Behavioural economics has had its Nobel moment, but take it with a pinch of salt
Behavioural economics has received the ultimate accolade.
Richard Thaler of the University of Chicago Business School has been awarded the Nobel Prize in economics for his work in this area.
Economics over the past 20 to 30 years has become far more empirical. Leading academic journals do still carry purely theoretical articles, but far less than they once did.
This shift towards the empirical takes two forms. Major advances have taken place in the heavy duty statistical theory of analysing large scale databases containing information on individuals and their decisions. This was recognised when James Heckman and Daniel McFadden were awarded the Nobel Prize in 2000.
Behavioural economics is much less technical. In any given situation, the decision which a purely rational person would take is identified. We then look how people actually behave, and see if there are any deviations from the rational way of doing things.
Perhaps the main finding of behavioural economics is so-called prospect theory, first set out nearly 40 years ago by Daniel Kahneman. In essence, prospect theory says that people dislike making losses more than they like making gains of the same amount.
Another important discovery is that, when weighing up how to value future costs and benefits, people often place much more weight on the present and very immediate future than standard economic theory assumes. Last month I wrote about how this helps to explain the reluctance of electorates to deal with climate change.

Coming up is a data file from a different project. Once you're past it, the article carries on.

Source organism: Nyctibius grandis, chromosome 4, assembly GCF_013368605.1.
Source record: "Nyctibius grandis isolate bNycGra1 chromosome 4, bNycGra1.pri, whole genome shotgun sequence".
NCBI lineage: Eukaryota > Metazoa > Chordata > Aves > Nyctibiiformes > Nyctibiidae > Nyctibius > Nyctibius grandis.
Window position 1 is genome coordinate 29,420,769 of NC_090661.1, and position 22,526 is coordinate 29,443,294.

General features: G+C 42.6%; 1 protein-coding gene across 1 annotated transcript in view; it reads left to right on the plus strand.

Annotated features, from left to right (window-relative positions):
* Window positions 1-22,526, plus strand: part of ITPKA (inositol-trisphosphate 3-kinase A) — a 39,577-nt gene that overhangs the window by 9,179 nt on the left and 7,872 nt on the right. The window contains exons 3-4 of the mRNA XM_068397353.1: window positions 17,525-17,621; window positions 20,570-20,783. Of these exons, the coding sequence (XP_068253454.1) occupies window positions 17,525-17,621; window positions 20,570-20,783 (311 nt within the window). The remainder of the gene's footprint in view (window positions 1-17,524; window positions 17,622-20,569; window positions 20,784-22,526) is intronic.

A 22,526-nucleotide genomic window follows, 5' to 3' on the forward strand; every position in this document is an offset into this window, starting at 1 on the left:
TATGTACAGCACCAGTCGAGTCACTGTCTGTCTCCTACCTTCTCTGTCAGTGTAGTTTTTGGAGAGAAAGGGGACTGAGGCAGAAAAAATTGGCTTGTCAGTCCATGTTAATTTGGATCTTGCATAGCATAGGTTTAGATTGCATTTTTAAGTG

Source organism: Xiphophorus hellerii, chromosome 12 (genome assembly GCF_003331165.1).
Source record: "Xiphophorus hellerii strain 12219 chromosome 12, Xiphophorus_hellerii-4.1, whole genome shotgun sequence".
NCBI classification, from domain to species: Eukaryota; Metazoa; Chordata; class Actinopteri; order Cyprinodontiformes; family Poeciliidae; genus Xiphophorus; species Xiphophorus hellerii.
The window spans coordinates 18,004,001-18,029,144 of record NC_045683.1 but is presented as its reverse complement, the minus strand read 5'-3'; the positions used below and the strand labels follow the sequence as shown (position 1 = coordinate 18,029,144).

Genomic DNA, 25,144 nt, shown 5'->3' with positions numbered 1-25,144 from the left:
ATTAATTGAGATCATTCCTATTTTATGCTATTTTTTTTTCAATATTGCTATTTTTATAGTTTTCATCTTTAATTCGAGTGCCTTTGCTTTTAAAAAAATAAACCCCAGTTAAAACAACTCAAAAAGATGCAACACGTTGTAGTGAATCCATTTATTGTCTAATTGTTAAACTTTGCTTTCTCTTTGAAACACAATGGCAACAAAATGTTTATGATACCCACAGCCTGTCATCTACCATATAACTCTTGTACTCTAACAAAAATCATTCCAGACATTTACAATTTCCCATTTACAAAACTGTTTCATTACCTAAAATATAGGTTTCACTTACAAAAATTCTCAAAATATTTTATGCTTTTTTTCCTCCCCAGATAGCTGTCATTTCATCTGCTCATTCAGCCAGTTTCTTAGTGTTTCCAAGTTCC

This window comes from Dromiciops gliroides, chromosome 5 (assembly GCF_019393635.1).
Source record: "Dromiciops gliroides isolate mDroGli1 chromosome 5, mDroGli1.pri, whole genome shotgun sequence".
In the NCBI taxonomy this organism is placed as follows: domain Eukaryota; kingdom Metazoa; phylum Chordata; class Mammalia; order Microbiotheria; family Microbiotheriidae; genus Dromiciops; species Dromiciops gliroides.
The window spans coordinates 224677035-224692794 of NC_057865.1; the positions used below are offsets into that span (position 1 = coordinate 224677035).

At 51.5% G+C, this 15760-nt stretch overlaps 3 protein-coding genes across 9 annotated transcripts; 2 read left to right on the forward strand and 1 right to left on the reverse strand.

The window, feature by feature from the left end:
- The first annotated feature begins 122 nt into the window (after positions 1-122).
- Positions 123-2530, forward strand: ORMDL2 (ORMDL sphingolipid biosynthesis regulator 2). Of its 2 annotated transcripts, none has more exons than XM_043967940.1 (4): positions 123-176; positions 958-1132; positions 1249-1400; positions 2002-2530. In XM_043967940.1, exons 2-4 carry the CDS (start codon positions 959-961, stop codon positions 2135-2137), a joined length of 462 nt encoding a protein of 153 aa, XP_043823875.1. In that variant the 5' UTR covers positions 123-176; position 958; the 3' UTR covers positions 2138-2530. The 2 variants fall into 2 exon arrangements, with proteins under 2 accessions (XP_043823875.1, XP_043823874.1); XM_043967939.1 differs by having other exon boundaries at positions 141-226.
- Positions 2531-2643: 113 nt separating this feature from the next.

These two results are backed by large amounts of evidence obtained in a range of different contexts. So now they are being integrated into economic theory.
But many economists are altogether less sure about much of the rest of behavioural economics. One of the issues is that it often gives the impression of being rather ad hoc. No reason is given as to why people in one situation appear to behave rationally, but in another they do not. Very few guidelines have emerged as to when we can expect to see deviations from rationality.
Another issue is that many economists are prepared to accept that non-rational behaviour might be observed at a point in time. But in a reasonably stable situation, people will learn over time to be rational.
Behavioural economics is not just about advancing knowledge on the workings of the economy. Policy-makers have become interested.
Cass Sunstein, Thaler’s colleague, served in the Obama administration as head of the Office of Information and Regulatory Affairs. David Cameron set up the so-called “Nudge Unit” in his government based on Thaler’s ideas. Thaler claimed 10 years ago that a “nudge” could lead to “better investments for everyone, more savings for retirement, less obesity, more charitable giving, a cleaner planet, and an improved educational system”. In his 2016 book Misbehaving, he has backed off the extravagance of these claims.
Still, whatever the doubts and qualifications, behavioural economics has made a big impact. An economist can no longer be said to have a good training if he or she is not familiar with its main themes.